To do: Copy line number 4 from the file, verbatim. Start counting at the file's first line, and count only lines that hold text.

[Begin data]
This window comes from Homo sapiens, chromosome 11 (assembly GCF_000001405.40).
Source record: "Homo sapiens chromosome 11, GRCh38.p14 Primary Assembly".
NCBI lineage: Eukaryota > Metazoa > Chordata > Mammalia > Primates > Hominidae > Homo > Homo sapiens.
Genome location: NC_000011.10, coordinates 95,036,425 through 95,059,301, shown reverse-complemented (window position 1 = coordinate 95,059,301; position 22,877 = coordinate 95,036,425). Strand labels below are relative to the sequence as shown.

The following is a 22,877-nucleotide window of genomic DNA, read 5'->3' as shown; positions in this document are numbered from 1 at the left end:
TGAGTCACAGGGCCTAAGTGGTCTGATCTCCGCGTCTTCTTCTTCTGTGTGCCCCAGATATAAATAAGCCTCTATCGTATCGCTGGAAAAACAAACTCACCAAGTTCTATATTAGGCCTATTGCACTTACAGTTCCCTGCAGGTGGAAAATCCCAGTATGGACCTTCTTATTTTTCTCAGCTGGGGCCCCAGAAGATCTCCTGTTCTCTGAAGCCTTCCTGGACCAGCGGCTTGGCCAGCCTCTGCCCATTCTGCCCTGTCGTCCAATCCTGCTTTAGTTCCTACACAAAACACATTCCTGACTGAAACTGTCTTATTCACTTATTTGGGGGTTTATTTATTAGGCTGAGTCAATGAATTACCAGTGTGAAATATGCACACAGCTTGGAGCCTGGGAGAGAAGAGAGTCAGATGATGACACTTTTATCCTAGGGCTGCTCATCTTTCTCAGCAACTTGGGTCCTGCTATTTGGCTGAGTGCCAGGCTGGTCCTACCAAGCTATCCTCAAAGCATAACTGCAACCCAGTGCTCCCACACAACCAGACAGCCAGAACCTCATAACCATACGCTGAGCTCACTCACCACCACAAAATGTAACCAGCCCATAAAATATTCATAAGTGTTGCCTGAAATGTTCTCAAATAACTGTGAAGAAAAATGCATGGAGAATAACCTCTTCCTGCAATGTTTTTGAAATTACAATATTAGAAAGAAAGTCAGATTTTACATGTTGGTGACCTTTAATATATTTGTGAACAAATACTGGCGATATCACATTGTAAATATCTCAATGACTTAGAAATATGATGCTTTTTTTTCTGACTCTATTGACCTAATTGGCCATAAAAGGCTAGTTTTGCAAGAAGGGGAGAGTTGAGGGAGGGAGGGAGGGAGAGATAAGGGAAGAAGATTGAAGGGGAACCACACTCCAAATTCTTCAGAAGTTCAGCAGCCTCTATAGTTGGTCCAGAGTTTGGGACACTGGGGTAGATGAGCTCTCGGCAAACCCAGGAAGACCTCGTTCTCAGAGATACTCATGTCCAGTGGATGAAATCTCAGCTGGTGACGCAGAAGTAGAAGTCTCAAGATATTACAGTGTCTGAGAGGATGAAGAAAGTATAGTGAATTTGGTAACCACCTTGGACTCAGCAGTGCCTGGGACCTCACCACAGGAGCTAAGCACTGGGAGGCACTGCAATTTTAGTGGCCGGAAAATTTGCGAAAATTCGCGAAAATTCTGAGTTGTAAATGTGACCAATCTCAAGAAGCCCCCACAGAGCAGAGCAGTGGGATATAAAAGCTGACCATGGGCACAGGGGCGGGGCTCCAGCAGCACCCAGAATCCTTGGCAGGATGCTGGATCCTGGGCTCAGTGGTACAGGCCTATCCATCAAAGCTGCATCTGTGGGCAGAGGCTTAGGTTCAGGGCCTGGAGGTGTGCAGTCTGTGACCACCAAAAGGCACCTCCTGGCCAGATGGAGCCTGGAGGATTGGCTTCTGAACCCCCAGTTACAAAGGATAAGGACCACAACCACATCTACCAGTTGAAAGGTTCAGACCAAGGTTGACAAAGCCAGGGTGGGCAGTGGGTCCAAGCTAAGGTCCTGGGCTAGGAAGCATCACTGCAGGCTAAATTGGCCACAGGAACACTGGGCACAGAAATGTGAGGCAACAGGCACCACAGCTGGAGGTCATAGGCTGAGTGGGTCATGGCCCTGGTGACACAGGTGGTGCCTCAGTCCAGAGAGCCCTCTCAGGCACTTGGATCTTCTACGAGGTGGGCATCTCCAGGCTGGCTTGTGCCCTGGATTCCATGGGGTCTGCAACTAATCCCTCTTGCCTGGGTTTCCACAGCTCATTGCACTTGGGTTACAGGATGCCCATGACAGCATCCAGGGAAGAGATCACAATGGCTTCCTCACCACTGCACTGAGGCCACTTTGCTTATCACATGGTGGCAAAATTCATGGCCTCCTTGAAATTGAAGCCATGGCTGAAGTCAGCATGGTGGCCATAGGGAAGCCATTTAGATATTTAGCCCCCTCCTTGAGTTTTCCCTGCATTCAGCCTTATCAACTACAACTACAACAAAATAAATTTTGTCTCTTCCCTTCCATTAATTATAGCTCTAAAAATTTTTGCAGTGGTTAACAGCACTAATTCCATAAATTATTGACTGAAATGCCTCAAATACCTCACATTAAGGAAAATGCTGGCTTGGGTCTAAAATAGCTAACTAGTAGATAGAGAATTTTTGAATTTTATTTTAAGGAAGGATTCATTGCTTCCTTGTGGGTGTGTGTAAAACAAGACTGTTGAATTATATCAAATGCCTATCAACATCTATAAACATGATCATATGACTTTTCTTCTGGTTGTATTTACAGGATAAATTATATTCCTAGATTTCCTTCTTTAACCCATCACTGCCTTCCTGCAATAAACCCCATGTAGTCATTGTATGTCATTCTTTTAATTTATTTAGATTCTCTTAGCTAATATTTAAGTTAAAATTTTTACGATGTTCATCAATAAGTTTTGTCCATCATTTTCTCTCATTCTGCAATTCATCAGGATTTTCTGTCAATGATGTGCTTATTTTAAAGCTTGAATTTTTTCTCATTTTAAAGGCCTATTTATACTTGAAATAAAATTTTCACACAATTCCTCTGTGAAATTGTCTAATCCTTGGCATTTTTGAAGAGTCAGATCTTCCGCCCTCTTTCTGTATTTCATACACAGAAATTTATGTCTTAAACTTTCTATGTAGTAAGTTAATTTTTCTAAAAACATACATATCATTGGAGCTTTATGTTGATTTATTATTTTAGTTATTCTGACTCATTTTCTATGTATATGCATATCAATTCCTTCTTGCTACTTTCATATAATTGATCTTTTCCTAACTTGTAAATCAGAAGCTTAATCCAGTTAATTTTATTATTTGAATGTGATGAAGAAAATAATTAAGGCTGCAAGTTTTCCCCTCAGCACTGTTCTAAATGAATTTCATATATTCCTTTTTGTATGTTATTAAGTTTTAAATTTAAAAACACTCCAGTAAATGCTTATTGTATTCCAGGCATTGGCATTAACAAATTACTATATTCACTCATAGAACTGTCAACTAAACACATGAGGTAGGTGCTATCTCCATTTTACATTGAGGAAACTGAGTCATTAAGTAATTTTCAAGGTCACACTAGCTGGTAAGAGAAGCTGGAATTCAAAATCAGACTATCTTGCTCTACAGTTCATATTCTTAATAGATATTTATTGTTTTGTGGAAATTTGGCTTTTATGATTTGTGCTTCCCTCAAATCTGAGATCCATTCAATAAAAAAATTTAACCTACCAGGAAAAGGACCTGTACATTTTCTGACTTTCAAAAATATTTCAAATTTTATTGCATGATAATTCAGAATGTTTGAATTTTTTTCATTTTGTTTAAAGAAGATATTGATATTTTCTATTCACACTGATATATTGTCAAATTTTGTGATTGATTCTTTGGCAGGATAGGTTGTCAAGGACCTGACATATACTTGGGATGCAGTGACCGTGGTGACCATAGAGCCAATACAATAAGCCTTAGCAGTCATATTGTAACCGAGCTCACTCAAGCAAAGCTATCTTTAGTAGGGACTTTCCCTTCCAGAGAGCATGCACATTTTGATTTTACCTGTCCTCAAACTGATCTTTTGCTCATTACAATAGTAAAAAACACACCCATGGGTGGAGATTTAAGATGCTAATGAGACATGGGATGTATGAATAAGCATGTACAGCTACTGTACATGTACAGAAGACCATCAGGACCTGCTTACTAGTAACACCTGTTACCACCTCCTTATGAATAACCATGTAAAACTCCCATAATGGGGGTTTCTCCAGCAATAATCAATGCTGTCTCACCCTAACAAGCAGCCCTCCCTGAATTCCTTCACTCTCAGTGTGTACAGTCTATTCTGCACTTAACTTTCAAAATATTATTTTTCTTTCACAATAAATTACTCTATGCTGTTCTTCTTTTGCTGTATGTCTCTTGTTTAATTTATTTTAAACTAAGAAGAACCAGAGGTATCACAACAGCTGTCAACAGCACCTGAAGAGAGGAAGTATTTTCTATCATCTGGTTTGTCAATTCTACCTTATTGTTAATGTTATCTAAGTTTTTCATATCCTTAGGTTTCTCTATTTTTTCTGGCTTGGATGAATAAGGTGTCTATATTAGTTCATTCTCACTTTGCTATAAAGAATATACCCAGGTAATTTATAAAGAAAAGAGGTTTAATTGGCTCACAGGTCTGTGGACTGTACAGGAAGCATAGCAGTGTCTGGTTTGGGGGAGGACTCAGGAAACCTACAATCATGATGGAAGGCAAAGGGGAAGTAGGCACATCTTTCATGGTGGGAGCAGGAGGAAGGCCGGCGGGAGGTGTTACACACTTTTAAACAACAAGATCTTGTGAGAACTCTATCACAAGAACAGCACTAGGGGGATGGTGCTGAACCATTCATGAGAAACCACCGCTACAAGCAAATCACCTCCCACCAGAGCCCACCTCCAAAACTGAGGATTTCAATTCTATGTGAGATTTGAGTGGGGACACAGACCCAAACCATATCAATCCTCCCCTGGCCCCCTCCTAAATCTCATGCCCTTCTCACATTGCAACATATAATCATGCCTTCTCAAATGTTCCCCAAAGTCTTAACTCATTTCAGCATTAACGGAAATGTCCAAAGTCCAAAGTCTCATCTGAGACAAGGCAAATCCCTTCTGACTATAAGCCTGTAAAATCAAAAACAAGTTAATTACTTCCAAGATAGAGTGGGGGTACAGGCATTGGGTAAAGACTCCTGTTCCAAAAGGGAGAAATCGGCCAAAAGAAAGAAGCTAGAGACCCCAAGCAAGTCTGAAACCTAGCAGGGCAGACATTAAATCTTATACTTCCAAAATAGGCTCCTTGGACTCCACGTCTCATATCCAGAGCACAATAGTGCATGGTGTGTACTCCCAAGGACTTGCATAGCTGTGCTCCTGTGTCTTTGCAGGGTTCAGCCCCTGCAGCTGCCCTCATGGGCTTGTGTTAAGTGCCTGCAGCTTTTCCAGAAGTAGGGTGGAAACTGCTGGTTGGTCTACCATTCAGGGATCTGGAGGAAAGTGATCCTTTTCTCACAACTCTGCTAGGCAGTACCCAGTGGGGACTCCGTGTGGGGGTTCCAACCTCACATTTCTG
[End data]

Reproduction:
Genome location: NC_000011.10, coordinates 95,036,425 through 95,059,301, shown reverse-complemented (window position 1 = coordinate 95,059,301; position 22,877 = coordinate 95,036,425). Strand labels below are relative to the sequence as shown.